The differential pupillary response to 2.5% phenylephrine in patients taking tamsulosin
PURPOSE/OBJECTIVE:To determine if a pharmacological test could be developed to determine iris dilator dysfunction in patients taking tamsulosin. METHODS:Patients taking tamsulosin and controls were recruited from the Urology and Ophthalmology clinics at the Montefiore Medical Center. The patient's right eye (OD) was dilated with phenylephrine hydrochloride 2.5% and tropicamide 1%. The patient's left eye (OS) was dilated with tropicamide 1% alone. Forty minutes after dilation, pupillary diameter was measured in both eyes. RESULTS:Thirty-eight tamsulosin subjects and 43 controls met the inclusion criteria for the study. The tamsulosin-treated patients dilated less with phenylephrine than controls (0.61Â±0.4 vs. 1.10Â±0.45â€‰mm, respectively P<0.001). Receiver operating characteristic curves comparing maximal pupillary dilation versus differential pupillary dilation in tamsulosin patients relative to controls shows a greater area under the curve for differential dilation (0.8 vs. 0.6, respectively). A correlation between smooth muscle dysfunction and length of time on tamsulosin was observed. Patients using tamsulosin for <1 month had an average OD-OS difference of 0.85Â±0.5â€‰mm. Patients who were on tamsulosin for >1 month had an average OD-OS difference of 0.52Â±0.32â€‰mm (P<0.01, Mann-Whitney). CONCLUSION/CONCLUSIONS:Patients treated with tamsulosin demonstrated a significantly decreased iris dilatory response to the selective adrenergic effects of phenylephrine compared to controls. Additionally, it appears that longer duration of exposure to tamsulosin increases the likelihood of dilator dysfunction.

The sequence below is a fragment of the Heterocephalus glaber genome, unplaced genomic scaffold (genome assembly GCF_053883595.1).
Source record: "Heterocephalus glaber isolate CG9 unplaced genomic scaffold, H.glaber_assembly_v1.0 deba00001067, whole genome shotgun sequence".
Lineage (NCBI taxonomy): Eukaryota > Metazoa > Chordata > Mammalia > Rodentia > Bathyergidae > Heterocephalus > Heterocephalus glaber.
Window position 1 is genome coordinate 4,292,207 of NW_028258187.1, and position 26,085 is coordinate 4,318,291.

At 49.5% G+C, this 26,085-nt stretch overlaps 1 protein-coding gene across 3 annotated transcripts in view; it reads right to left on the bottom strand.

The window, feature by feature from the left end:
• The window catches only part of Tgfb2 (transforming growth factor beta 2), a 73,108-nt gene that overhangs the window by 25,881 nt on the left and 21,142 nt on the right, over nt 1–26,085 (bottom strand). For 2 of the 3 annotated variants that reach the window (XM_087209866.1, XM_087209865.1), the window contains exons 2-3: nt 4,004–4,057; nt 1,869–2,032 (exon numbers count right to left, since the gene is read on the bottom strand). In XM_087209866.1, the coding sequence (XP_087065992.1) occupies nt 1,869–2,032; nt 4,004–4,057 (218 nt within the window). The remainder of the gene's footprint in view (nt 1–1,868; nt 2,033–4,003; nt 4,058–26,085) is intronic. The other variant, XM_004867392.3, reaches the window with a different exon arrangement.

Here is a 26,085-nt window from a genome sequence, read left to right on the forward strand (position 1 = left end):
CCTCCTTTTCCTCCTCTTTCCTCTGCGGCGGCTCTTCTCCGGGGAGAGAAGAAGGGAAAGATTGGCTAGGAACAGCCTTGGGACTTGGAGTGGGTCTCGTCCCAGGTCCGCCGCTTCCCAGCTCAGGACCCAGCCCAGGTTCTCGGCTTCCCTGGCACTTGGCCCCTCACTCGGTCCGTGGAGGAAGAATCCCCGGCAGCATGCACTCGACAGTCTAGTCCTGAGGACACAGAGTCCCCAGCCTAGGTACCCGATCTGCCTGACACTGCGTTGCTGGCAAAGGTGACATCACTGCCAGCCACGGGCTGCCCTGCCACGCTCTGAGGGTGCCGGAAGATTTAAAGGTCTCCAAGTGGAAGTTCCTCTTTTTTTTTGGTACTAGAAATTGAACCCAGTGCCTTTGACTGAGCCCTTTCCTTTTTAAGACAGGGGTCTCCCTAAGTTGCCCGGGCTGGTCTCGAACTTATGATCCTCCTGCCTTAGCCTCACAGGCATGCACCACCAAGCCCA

Editorial comment to Botulinum toxin A injection for the treatment of neurogenic detrusor overactivity secondary to spinal cord injury: multi-institutional experience in Japan [Comment]
The surgical spectacle: a survey of urologists viewing live case demonstrations